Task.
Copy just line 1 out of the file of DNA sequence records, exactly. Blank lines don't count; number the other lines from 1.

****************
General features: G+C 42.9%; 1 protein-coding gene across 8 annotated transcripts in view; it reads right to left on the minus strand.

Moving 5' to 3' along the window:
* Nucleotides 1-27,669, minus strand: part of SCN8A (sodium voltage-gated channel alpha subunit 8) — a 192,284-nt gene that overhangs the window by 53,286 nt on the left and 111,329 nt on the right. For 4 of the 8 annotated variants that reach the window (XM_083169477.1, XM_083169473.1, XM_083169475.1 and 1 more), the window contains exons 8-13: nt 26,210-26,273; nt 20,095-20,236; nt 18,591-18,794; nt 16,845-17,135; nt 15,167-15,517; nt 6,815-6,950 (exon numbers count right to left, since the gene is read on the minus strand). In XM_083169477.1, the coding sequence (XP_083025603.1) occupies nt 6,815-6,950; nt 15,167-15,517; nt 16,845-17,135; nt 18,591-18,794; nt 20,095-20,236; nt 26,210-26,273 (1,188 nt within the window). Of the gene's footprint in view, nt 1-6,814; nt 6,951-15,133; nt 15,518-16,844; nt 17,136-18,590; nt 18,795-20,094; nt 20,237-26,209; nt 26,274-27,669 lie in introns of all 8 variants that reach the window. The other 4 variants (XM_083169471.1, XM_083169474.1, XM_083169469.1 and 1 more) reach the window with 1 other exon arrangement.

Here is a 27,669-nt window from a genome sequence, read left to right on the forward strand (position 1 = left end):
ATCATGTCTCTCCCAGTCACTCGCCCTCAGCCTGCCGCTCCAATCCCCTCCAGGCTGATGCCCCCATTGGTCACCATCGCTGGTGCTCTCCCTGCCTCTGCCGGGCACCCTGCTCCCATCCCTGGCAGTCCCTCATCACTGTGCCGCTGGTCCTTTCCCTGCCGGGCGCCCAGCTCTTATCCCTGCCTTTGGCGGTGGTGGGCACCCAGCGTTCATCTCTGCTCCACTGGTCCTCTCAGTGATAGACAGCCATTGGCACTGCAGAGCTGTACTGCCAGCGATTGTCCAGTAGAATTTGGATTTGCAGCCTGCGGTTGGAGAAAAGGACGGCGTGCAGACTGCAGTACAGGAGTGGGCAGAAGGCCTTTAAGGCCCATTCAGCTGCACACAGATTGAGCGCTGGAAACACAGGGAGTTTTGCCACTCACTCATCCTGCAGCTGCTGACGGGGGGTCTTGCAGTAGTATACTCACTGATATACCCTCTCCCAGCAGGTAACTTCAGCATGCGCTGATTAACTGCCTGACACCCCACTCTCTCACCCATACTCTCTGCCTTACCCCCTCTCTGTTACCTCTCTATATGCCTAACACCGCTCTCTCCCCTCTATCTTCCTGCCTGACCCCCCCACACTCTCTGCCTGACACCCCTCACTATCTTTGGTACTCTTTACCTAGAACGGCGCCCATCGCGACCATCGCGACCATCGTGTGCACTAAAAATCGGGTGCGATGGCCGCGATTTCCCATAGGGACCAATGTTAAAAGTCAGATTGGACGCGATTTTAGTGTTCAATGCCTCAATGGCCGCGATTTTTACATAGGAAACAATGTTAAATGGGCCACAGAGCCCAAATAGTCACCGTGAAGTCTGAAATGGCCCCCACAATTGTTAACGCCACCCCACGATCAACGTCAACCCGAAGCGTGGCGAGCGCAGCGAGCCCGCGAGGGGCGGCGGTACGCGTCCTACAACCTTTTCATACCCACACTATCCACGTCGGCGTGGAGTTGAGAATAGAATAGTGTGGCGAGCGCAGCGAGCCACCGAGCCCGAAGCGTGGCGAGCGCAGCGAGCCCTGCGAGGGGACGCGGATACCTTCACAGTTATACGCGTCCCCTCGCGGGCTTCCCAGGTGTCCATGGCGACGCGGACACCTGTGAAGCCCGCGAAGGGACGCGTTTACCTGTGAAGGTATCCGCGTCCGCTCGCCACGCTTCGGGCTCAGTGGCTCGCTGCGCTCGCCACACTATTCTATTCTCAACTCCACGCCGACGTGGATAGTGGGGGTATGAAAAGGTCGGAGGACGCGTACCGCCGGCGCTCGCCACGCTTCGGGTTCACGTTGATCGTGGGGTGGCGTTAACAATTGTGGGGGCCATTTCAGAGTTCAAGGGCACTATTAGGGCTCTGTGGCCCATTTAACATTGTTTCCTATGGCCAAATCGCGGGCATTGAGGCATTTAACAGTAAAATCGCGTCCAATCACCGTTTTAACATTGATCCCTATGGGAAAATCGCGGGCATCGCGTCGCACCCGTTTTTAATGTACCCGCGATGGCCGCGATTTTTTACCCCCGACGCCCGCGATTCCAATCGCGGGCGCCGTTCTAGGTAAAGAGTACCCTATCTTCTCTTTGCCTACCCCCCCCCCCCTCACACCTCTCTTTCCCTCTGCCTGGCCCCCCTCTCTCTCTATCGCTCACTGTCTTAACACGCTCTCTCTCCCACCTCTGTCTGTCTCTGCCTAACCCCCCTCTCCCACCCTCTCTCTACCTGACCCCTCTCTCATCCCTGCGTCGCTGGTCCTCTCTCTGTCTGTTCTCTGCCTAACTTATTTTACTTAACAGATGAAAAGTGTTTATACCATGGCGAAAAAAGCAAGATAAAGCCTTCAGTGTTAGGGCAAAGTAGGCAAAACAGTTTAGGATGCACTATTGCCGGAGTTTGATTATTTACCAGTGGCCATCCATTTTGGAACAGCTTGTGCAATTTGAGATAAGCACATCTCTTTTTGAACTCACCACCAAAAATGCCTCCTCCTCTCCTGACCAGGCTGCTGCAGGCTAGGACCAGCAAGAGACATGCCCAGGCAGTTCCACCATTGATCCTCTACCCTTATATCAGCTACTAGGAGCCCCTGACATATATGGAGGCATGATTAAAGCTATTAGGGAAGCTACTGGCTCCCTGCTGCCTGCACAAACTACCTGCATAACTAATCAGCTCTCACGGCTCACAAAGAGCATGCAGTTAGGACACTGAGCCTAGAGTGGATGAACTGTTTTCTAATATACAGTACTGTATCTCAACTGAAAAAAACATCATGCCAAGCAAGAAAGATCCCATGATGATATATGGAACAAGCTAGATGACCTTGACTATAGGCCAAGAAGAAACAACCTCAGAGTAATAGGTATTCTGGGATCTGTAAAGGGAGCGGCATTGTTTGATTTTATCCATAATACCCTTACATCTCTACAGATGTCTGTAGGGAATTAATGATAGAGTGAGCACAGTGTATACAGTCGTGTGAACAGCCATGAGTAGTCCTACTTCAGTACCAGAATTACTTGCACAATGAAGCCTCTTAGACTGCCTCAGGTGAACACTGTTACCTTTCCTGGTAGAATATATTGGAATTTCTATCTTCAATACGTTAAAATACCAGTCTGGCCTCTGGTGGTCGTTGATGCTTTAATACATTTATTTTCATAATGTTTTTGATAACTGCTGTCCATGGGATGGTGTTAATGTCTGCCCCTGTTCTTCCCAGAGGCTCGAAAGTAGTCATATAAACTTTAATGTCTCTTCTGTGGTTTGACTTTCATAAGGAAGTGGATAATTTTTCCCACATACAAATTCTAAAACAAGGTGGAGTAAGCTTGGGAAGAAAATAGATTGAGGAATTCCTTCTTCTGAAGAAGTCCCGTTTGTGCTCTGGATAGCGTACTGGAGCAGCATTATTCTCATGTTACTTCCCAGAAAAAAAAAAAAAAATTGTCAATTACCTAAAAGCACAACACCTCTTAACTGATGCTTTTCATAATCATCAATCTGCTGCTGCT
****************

General features: G+C 42.9%; 1 protein-coding gene across 8 annotated transcripts in view; it reads right to left on the minus strand.